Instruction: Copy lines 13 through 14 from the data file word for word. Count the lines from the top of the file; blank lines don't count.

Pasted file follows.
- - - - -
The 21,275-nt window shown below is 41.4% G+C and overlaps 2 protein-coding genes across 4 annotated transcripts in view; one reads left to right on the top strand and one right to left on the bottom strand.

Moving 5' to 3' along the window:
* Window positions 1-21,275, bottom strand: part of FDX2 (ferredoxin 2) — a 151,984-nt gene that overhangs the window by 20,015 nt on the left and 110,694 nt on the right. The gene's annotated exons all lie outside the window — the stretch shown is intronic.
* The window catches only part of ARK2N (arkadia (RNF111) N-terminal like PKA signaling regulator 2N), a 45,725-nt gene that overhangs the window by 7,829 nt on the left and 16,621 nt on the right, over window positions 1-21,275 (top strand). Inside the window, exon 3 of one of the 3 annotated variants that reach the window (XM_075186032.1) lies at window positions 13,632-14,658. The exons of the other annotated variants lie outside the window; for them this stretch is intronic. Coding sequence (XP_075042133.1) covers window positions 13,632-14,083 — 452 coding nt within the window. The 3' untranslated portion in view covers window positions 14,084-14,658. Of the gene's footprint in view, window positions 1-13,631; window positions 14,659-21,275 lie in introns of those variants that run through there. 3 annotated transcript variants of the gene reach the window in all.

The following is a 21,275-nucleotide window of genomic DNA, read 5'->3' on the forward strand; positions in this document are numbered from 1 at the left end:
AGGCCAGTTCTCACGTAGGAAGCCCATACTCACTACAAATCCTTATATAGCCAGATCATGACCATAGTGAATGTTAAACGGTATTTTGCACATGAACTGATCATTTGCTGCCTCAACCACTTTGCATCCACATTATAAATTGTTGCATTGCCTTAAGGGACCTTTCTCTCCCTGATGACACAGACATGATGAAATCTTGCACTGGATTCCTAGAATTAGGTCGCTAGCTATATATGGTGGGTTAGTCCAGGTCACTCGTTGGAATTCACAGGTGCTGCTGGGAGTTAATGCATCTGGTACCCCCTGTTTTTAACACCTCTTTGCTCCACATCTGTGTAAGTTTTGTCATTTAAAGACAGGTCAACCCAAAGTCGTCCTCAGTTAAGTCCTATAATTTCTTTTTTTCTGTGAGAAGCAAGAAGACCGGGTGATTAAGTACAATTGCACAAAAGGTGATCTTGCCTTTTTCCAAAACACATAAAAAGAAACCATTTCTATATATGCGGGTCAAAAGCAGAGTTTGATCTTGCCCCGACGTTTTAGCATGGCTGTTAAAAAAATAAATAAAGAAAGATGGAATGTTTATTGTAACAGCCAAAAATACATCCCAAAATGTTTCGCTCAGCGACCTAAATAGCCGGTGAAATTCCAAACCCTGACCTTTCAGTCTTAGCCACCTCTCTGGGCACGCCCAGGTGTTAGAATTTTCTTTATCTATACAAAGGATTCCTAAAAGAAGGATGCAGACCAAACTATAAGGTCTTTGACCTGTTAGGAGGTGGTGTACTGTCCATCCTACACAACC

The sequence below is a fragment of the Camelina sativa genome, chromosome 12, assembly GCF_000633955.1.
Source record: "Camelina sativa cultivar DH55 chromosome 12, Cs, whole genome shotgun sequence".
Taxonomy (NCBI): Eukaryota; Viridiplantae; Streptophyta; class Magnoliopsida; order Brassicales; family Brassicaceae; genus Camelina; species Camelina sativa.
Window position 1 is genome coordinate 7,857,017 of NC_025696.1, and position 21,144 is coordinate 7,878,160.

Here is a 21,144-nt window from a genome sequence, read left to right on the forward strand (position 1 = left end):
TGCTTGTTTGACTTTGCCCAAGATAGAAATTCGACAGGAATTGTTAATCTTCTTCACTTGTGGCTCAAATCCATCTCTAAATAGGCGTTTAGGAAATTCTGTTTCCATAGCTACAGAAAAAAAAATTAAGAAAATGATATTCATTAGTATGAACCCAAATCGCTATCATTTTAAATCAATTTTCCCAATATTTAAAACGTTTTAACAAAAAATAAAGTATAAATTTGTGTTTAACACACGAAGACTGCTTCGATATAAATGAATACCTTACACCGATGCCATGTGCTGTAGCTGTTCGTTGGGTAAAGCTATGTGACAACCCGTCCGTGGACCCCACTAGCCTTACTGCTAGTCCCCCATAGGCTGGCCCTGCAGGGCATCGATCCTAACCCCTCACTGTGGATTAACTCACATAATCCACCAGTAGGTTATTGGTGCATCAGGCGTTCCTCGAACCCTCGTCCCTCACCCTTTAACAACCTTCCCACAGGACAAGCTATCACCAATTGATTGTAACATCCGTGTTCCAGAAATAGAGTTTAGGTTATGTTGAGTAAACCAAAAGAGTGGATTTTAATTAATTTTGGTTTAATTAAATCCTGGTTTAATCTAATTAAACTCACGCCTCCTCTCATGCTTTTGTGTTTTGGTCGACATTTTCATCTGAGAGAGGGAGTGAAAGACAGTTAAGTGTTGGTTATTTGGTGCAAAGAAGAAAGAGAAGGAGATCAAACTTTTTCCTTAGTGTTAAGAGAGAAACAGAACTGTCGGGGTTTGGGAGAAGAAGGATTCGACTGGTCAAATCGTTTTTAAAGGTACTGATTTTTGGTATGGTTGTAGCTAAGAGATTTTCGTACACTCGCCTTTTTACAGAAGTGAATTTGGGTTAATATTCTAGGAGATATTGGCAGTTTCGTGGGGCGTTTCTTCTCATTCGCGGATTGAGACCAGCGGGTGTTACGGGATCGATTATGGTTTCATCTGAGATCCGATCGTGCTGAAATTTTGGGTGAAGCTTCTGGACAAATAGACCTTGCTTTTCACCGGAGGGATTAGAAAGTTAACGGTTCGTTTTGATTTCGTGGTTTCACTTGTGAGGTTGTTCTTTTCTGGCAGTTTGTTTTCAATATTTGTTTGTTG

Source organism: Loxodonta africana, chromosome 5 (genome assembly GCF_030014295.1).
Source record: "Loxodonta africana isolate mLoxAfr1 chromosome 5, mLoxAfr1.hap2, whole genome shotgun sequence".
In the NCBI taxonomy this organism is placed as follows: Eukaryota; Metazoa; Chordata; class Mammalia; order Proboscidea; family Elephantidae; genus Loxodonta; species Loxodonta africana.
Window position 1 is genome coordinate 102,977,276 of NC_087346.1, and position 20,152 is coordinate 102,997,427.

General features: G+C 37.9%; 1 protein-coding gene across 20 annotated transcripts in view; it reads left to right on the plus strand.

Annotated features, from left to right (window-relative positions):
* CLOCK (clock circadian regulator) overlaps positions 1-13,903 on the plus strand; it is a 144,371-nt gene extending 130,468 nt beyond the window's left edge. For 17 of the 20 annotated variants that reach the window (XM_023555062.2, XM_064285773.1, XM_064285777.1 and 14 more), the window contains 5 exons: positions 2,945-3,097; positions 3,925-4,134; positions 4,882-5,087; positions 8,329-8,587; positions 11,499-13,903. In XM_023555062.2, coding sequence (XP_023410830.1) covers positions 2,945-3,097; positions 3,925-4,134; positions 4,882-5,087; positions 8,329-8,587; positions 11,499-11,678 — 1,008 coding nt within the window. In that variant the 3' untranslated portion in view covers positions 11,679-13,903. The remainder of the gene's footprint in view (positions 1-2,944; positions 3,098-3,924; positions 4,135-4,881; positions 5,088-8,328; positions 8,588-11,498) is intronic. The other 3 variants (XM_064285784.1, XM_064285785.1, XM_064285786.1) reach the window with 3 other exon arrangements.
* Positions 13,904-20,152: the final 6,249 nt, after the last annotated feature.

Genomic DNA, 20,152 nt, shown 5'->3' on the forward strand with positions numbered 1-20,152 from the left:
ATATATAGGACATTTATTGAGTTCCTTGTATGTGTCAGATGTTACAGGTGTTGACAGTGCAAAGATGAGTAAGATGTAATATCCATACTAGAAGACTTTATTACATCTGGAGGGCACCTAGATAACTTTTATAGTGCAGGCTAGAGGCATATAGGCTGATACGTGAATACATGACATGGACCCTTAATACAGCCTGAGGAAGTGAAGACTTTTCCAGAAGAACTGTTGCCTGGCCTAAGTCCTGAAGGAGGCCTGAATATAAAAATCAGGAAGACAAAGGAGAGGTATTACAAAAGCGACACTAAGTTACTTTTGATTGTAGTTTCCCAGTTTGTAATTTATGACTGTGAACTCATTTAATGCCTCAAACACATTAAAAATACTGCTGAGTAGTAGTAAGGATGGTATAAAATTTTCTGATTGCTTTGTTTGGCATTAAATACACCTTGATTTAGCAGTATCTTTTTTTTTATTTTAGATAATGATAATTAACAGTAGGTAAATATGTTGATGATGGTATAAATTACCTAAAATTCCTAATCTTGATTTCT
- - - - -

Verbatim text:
Source organism: Loxodonta africana, chromosome 5 (genome assembly GCF_030014295.1).
Source record: "Loxodonta africana isolate mLoxAfr1 chromosome 5, mLoxAfr1.hap2, whole genome shotgun sequence".